What I learned from two days with Rob Bell


Since his departure from Mars Hill Church three years ago, author, communicator and pastor Rob Bell has been busy. He's been on a stadium tour with Oprah, co-written a book with his wife Kristen, planned a comedy tour with American stand-up Pete Holmes, co-written a TV drama pilot and successfully pitched his own TV show to the Oprah Winfrey Network. Alongside all of this, Bell has run several '2 Days with Rob Bell' events in Laguna Beach California for 'anyone whose work involves creating something and then turning it loose in the world'. The events are billed as two days with Rob in an interactive, teaching setting where he shares ideas and answers questions from those in the audience.

This week, in partnership with Oasis Church in Waterloo, '2 Days with Rob Bell' came to London. The content was advertised as a chance for Bell to teach on how to stay inspired when you're growing, learning, changing, and others around you are not, and they think you've lost your way.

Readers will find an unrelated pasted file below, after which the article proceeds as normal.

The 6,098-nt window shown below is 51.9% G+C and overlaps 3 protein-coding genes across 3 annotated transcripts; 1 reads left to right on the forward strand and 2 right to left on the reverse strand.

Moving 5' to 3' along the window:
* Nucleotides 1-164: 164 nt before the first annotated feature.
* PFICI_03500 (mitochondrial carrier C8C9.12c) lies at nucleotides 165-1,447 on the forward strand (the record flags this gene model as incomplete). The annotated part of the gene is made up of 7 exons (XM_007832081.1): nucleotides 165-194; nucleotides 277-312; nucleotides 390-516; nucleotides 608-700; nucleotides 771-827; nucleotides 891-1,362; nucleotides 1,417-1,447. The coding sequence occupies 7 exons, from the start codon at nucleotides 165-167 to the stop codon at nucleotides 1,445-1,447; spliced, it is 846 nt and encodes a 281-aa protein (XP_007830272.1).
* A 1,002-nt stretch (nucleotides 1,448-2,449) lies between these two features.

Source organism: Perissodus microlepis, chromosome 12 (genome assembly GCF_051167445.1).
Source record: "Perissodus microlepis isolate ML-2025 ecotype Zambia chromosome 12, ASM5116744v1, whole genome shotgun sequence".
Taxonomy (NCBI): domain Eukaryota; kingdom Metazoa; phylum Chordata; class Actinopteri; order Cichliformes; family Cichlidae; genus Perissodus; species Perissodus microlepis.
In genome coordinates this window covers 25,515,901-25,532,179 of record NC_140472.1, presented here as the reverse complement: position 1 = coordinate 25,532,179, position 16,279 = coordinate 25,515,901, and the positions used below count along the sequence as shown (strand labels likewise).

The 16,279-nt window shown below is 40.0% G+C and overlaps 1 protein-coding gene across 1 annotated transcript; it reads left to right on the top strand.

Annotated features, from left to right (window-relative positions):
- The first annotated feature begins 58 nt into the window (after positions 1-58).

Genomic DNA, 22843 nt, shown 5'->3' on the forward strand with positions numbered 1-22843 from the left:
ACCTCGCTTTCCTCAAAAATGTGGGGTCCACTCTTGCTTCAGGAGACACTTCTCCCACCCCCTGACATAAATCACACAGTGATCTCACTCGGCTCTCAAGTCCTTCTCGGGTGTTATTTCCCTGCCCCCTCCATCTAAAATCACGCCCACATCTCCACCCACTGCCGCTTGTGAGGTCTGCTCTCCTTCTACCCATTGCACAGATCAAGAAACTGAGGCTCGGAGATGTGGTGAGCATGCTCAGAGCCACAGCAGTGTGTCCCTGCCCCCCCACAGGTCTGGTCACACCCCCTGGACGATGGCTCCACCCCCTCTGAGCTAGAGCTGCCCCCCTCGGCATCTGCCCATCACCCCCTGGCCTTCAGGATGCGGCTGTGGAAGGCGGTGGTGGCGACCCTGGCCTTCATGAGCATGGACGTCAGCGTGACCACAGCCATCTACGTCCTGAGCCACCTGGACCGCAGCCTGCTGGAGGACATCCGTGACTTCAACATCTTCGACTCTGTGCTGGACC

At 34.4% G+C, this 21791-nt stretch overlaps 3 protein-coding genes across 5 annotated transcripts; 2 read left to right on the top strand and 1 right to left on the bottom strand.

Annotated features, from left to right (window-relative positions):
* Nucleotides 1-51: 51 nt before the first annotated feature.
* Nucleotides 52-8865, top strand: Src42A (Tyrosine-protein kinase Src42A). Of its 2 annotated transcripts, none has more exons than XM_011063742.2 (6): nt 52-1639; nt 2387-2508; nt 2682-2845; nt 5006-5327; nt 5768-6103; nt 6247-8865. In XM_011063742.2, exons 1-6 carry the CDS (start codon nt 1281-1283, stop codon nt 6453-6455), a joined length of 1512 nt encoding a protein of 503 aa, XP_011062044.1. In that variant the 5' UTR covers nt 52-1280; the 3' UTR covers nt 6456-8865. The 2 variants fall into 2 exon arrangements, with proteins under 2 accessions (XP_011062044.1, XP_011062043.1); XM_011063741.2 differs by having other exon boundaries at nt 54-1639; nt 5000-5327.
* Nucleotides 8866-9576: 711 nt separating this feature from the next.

I've followed Bell's work since the publication of his first book, Velvet Elvis, which had a profoundly positive effect on me as a younger Christian. I was interested in an event that seemed to be more intimate and interactive; a chance to ask Bell all the questions that rattle around in your mind every time you hear him speak or read one of his books.

The introductory session very much stuck to the event description, where Bell explored what happens when you go through big shifts and changes, and "the things you've been given along the way don't work anymore, you were given a map to a territory that no longer exists". He went on to explain and unpack 'Spiral Dynamics', a model attributed to Dr Clare W Graves and Dr Don Beck. The model is made of first and second tier stages, that describe a way of being or thinking. Bell used the model to explain the progression of the church, and how different Christians and churches can function healthily and unhealthily in each stage. He said the goal was to transcend and include – recognising each stage would be a part of us, and loving each person/church in whatever stage they are in. This was a stimulating and exciting part of the day, where many people recognised their own churches and faith journeys within the descriptions.